An investigation of Hough Transform and genetic algorithm for multi-modal pattern recognition

Student thesis: Master's Thesis

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  • Chi Ho MA

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Awarding Institution
Award date9 Dec 1998


The ultimate goal in computer vision is to enable a computer to understand visual information obtained from its environment. This thesis presents methods for 2D object recognition as object (pattern) recognition is one of the ways to achieve the goal. In this thesis, an investigation of the parameterization method for the Hough transform (HT) is made, and the use of Genetic Algorithm (GA) as a fast method for multi-modal pattern recognition is proposed. In the investigation of the nature and effect of the parameterization on the HT, it is found that the transform process admits inherent bias due to four factors: 1) an improper choice of parameterization equation; 2) the sampling uncertainties; 3) the image uncertainties and 4) the vote missing problem. The last factor is discovered in this thesis. To cope with the problems, a parameterization method, namely Fourier parameterization, is adopted. Instead of the conventional non-parametric form, the Fourier parameterization, which is in parametric form, is used. In this parameterization method, copies of the transformed shape are plotted on two dimensional slices of the Hough space by using a subdivision method. It is shown that the corresponding parameterization has uniform precision with respect to translation, and can avoid the above problems. Experimental results are reported which clearly demonstrates the inadequacy of the non-parametric form and the improvement achieved by the newly introduced parametric form and the subdivision method. An application of the Fourier parameterization to pattern recognition for the simplest case of unknown translation is also reported. However, HT is found to be computational and memory intensive as a pattern recognition method. In the second part of this thesis, GA is investigated and compared with HT. It is found that GA enjoys a significantly faster speed for high dimensional problems. Unfortunately, due to the stochastic nature of the GA, it does not always converge on the correct solution. This phenomenon is particularly serious in high noises image and when multiple objects are present, the so called multi-modal optimization problem. A novel GA known as Genetic Algorithm with Competitive Image Labelling (GACIL) is reported. With the concept of 'niches and species' in the proposed algorithm, the population can be effectively prevented from premature convergence, and can maintain diversity whilst searching the global optimum. Experimental results show that the proposed GACIL is more stable and has shorter convergence time than simple GA . Experimental results on the comparison between GACIL and Goldberg's sharing method for tackling multi-modal problems is also reported. It is found that Goldberg's sharing method involves parameter settings and impractical assumptions. On the contrary, GACIL does not require special settings and assumption for different problems. Moreover, species in GACK are clearly defined and the goodness of the niches can be directly reflected from the fitness of chromosomes. This simplifies the post-analysis of the population after the GA process. Furthermore, the convergence speed of the GACIL is found to be unsatisfactory for high dimensional problems. A modified version of the GACIL is therefore proposed. The algorithm is known as Genetic Algorithm with Competitive Image Labelling and Least Square (GACILLS) which employs least square (LS) as a tool to refine the results that are found by GACIL. The proposed method can be applied to solve multi-modal problems such that multiple occurrences of object instances in different orientations can be located simultaneously. From the experimental results, it is found that the convergence speed of GACIL can be improved substantially by the introduction of the LS algorithm, thus increasing the overall performance. Experimental results also show that GACILLS is applicable to real applications with arbitrary template shapes, and has the ability to solve multi-modal problems that have different peak heights and nonuniformly distributed peaks. On the other hand, experimental results on the comparison between HT and GACILLS have been obtained. It is found that as the number of variable parameters used for matching increases, GACILLS can solve the problem with much less computation time. However, GACILLS is not suitable for high noise level problems with large number of variable parameters. Further research is needed to improve the robustness of GACILLS for problems with six or larger number of variable parameters.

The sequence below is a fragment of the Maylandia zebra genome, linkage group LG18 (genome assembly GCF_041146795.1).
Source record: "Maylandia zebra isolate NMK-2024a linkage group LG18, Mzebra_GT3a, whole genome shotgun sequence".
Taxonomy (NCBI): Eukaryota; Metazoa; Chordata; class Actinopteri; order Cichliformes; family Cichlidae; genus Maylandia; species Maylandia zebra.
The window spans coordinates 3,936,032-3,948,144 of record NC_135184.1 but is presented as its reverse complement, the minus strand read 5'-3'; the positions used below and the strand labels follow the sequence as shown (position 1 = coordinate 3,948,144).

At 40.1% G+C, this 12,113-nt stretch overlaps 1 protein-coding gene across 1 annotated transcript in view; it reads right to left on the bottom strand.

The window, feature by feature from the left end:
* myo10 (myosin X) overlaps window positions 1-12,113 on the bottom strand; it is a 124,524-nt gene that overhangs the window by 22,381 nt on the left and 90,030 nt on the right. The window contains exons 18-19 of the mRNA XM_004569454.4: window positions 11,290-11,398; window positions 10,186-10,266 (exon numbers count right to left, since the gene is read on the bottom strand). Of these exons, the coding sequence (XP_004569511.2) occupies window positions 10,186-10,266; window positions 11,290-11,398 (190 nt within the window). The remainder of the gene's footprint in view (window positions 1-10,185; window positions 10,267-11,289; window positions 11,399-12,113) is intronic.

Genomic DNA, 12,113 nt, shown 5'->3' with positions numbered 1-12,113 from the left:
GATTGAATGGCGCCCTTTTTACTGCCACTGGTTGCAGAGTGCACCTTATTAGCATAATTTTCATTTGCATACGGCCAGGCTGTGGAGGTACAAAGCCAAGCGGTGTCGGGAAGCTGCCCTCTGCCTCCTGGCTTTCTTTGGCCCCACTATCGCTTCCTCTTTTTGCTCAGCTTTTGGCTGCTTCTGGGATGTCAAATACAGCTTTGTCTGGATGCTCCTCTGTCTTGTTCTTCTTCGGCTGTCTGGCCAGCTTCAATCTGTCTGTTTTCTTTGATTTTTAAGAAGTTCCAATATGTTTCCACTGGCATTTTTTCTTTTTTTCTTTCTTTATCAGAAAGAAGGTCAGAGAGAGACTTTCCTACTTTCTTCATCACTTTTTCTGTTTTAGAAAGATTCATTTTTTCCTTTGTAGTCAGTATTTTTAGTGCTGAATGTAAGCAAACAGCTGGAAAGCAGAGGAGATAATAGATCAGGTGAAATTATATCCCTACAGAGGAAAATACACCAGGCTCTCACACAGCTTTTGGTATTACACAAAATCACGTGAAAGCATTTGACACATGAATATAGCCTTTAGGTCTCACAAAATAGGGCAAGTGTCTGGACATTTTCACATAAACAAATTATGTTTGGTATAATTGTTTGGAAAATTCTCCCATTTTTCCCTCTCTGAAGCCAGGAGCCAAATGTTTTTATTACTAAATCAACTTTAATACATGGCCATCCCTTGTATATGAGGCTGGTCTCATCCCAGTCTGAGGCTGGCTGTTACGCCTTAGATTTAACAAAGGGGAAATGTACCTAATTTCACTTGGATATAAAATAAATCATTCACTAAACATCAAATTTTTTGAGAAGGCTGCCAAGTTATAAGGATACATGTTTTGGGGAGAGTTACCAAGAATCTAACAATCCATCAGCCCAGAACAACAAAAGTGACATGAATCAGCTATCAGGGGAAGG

Research areas

  • Pattern recognition systems, Genetic algorithms, Hough functions